Love to travel? These 5 jobs are for you
See the world—and get paid to do it.
If you’ve been bit by the travel bug, you know how dispiriting it can be to toil away in an office, waiting for those two paltry weeks of vacation each year.
But what if your job was to travel?
A ton of jobs involve routine travel, and others let you make your own schedule. So you’d be able to continent-hop whenever you wanted.
A job of this sort is “ideal for those who have a spirit of adventure and don't like to get stuck in one particular routine,” says Gail Abelman, a medical recruiter in Atlanta who staffs this position. “You can have a stable career and an ongoing vacation rolled into one.”
We searched the globe for five awesome careers, that involve travel. Apply for one of these positions—and pack your bags!
Teaching English as a second language in a country outside of the U.S. offers a way to use your teaching skills while immersing yourself in another culture.
And there are a lot of opportunities abroad, according to Monica Weintraub, owner of New Life ESL, a Beijing-based recruiting agency that places English teachers at schools in China. You could be teaching anyone from young children just learning their ABCs to adults who are practicing English for business purposes.
Beyond the public education system, China specifically has several types of schools including private institutions, international schools or training centers—all of which need your skills.
Pay for an ESL teacher varies greatly depending on location, but Go Overseas, a Berkeley, California-based company that helps facilitate job opportunities outside of the U.S., has a breakdown of what an ESL teacher may make in China.
And there’s more: The salary for such a position is enhanced by a housing allowance, says Weintraub. With many national holidays and steady vacation periods between semesters, there are plenty of opportunities to explore the country also.
Most schools require a four-year degree and an English-teaching certification, like a TEFL (Teaching English as a Foreign Language), but Weintraub says that some schools may be flexible on requirements if an applicant has an outstanding personality and passion for education.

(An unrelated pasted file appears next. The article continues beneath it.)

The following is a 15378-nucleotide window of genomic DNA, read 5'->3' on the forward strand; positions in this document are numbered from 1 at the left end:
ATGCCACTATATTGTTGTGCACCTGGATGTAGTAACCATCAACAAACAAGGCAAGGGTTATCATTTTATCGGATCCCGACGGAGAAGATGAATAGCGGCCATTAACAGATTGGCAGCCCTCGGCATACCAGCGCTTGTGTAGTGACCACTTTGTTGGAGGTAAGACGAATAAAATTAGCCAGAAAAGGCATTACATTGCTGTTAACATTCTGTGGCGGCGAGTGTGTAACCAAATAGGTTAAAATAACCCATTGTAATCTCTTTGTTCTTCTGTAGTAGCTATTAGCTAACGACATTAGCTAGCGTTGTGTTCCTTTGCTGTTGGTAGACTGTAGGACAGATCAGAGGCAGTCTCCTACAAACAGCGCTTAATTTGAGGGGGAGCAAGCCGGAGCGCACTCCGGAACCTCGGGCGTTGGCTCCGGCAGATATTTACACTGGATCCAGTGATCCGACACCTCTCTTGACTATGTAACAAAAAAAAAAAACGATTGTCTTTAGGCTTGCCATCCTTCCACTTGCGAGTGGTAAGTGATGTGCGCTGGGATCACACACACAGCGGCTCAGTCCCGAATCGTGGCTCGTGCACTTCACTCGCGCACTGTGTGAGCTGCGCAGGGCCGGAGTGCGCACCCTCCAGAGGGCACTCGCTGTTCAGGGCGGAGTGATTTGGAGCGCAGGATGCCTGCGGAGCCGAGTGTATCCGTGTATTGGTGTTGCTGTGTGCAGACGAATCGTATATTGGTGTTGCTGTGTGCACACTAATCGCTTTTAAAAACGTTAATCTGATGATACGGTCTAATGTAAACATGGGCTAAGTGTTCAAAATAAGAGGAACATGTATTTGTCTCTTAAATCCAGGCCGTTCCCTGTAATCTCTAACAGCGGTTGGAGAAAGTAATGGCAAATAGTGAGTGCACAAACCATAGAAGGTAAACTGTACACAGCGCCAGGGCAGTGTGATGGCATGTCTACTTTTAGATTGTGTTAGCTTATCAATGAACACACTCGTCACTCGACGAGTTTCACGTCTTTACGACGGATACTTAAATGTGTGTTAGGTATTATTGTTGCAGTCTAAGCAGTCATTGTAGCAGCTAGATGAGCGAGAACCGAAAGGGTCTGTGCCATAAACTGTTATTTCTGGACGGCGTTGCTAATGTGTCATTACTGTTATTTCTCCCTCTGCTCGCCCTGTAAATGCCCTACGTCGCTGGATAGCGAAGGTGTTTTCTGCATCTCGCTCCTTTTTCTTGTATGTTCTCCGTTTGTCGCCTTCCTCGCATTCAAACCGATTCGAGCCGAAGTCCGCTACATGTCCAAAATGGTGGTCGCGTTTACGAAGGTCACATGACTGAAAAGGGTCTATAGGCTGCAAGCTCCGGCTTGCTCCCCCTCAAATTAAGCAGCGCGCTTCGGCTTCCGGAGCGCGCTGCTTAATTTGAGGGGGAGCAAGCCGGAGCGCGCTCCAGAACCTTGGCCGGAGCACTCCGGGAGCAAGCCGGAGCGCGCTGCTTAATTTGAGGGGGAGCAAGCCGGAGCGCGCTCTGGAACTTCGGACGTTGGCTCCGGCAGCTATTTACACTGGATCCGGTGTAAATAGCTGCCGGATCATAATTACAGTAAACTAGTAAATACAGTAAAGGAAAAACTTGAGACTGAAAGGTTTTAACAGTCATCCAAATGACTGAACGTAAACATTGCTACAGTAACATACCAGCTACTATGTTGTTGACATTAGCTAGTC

If you were to become a travel nurse, you’d have a chance to change your scenery with each new contract—and contracts typically last between eight and 13 weeks. Travel nurses are used in a wide variety of clinical settings: home health, rehabilitation, hospice care, lab work and administration to name a few. Abelman, t adds that specialists in the ICU, ER, OR and labor and delivery functions are in the greatest demand.
While many positions are in hospitals, the facilities also include high-profile teaching institutions and small community hospitals. Median hourly pay for a travel nurse is $31, according to PayScale, but Abelman says pay is usually higher than the equivalent role for a permanent staff member, and many companies also provide free housing.
Disaster housing inspector
Following a natural disaster, there is usually a short-term need for inspectors to assess the condition of housing.
While previous experience in construction or real estate helps, it’s not necessary—training is often available for those, says to Tiffany Victoria Bradshaw, the Los Angeles-based owner of Bradshaw & Co. Business Consulting, who has done this on the side since 2003. “It requires patience and compassion since you are dealing with folks who have had a loss,” Bradshaw adds.
Depending on the situation, this role typically pays between $35 and $45 per hour.
Why watch the kids down the street when you can watch the kids on the other side of the world?
Travel babysitters tend to the kids of clients who are constantly on the road, and whose families tag along. Clients range from professional athletes to business executives, and random vacationers.
“Sitters choose their travel assignments knowing that sometimes they don’t even leave the hotel room—but hotel rooms are very luxurious with the best amenities,” says Rachel Charlupski, founder of The Babysitting Company, based in Miami Beach, Florida. No special training is required, but patience and flexibility are a must. Oh yeah, you’d better be good with kids, too.
Pay for this job depends largely on the negotiation with your client—could be anything from $15 to $30 an hour— but there is one major perk: It’s an “all expenses paid” gig, which usually means meals, transportation and other needs are all set.
Love being in the great outdoors? “Why not get paid to do it by spending a week or two at a time in the middle of the wilderness, guiding clients and enjoying big skies, towering mountains, thundering rivers and untamed wildlife?” says Steve Silberberg, owner of Fitpacking Weight Loss Backpacking Adventures, who is always looking for new guides for his Hull, Massachusetts-based business.
Being a wilderness guide is also a great opportunity to get to Alaska, where wilderness is its own industry.
Experience leading groups in an outdoor setting is required, as are a number of certifications, from current Wilderness First Responder or Wilderness EMT to CPR and Basic Life Support.
This job pays between $28,000 and $34,000 per year depending on specialty, according to Salary Expert.
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